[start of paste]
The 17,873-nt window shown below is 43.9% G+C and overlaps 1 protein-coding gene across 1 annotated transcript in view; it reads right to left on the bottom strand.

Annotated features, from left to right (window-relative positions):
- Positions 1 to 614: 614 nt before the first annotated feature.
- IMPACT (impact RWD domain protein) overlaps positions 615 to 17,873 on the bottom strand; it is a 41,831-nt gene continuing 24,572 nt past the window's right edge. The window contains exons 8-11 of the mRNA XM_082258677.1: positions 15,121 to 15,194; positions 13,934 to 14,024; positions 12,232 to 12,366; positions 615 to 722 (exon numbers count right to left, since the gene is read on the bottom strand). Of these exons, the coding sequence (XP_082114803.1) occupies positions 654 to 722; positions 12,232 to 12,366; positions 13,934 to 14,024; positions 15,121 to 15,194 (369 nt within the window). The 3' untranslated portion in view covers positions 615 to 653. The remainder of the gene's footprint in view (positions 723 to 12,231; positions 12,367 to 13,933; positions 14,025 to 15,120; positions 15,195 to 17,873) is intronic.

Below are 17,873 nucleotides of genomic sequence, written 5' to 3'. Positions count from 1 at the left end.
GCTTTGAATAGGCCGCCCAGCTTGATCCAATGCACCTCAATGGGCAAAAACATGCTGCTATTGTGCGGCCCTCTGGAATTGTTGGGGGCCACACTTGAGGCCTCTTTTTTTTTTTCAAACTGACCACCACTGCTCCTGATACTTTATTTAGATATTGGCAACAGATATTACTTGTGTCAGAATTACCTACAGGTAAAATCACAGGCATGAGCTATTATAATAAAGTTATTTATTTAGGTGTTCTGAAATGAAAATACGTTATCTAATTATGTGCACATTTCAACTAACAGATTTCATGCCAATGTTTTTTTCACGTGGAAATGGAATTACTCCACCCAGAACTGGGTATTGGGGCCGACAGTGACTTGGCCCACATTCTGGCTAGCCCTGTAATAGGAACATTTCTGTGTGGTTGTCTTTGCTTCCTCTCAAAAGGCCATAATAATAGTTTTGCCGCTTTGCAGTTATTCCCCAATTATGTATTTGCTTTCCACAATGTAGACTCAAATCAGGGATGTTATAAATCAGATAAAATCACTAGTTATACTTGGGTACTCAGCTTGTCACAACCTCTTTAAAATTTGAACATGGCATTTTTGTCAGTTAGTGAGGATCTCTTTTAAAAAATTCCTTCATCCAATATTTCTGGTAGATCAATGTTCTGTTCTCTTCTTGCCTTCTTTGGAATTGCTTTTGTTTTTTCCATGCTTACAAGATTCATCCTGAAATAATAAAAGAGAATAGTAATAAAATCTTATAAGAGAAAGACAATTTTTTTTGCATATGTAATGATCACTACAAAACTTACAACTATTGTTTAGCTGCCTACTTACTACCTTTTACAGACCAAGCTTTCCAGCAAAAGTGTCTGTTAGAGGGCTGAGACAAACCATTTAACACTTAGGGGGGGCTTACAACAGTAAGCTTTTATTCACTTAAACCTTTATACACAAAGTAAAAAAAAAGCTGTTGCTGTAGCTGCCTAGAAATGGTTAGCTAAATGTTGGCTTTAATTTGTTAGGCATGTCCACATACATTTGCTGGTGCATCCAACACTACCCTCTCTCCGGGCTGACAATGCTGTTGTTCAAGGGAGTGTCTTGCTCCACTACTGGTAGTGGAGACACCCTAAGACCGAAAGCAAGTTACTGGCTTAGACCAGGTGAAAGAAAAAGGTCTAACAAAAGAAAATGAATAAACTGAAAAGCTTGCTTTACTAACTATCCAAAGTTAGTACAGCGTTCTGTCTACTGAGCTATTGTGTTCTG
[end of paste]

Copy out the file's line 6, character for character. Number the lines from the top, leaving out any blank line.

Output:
GCTTTGAATAGGCCGCCCAGCTTGATCCAATGCACCTCAATGGGCAAAAACATGCTGCTATTGTGCGGCCCTCTGGAATTGTTGGGGGCCACACTTGAGGCCTCTTTTTTTTTTTCAAACTGACCACCACTGCTCCTGATACTTTATTTAGATATTGGCAACAGATATTACTTGTGTCAGAATTACCTACAGGTAAAATCACAGGCATGAGCTATTATAATAAAGTTATTTATTTAGGTGTTCTGAAATGAAAATACGTTATCTAATTATGTGCACATTTCAACTAACAGATTTCATGCCAATGTTTTTTTCACGTGGAAATGGAATTACTCCACCCAGAACTGGGTATTGGGGCCGACAGTGACTTGGCCCACATTCTGGCTAGCCCTGTAATAGGAACATTTCTGTGTGGTTGTCTTTGCTTCCTCTCAAAAGGCCATAATAATAGTTTTGCCGCTTTGCAGTTATTCCCCAATTATGTATTTGCTTTCCACAATGTAGACTCAAATCAGGGATGTTATAAATCAGATAAAATCACTAGTTATACTTGGGTACTCAGCTTGTCACAACCTCTTTAAAATTTGAACATGGCATTTTTGTCAGTTAGTGAGGATCTCTTTTAAAAAATTCCTTCATCCAATATTTCTGGTAGATCAATGTTCTGTTCTCTTCTTGCCTTCTTTGGAATTGCTTTTGTTTTTTCCATGCTTACAAGATTCATCCTGAAATAATAAAAGAGAATAGTAATAAAATCTTATAAGAGAAAGACAATTTTTTTTGCATATGTAATGATCACTACAAAACTTACAACTATTGTTTAGCTGCCTACTTACTACCTTTTACAGACCAAGCTTTCCAGCAAAAGTGTCTGTTAGAGGGCTGAGACAAACCATTTAACACTTAGGGGGGGCTTACAACAGTAAGCTTTTATTCACTTAAACCTTTATACACAAAGTAAAAAAAAAGCTGTTGCTGTAGCTGCCTAGAAATGGTTAGCTAAATGTTGGCTTTAATTTGTTAGGCATGTCCACATACATTTGCTGGTGCATCCAACACTACCCTCTCTCCGGGCTGACAATGCTGTTGTTCAAGGGAGTGTCTTGCTCCACTACTGGTAGTGGAGACACCCTAAGACCGAAAGCAAGTTACTGGCTTAGACCAGGTGAAAGAAAAAGGTCTAACAAAAGAAAATGAATAAACTGAAAAGCTTGCTTTACTAACTATCCAAAGTTAGTACAGCGTTCTGTCTACTGAGCTATTGTGTTCTG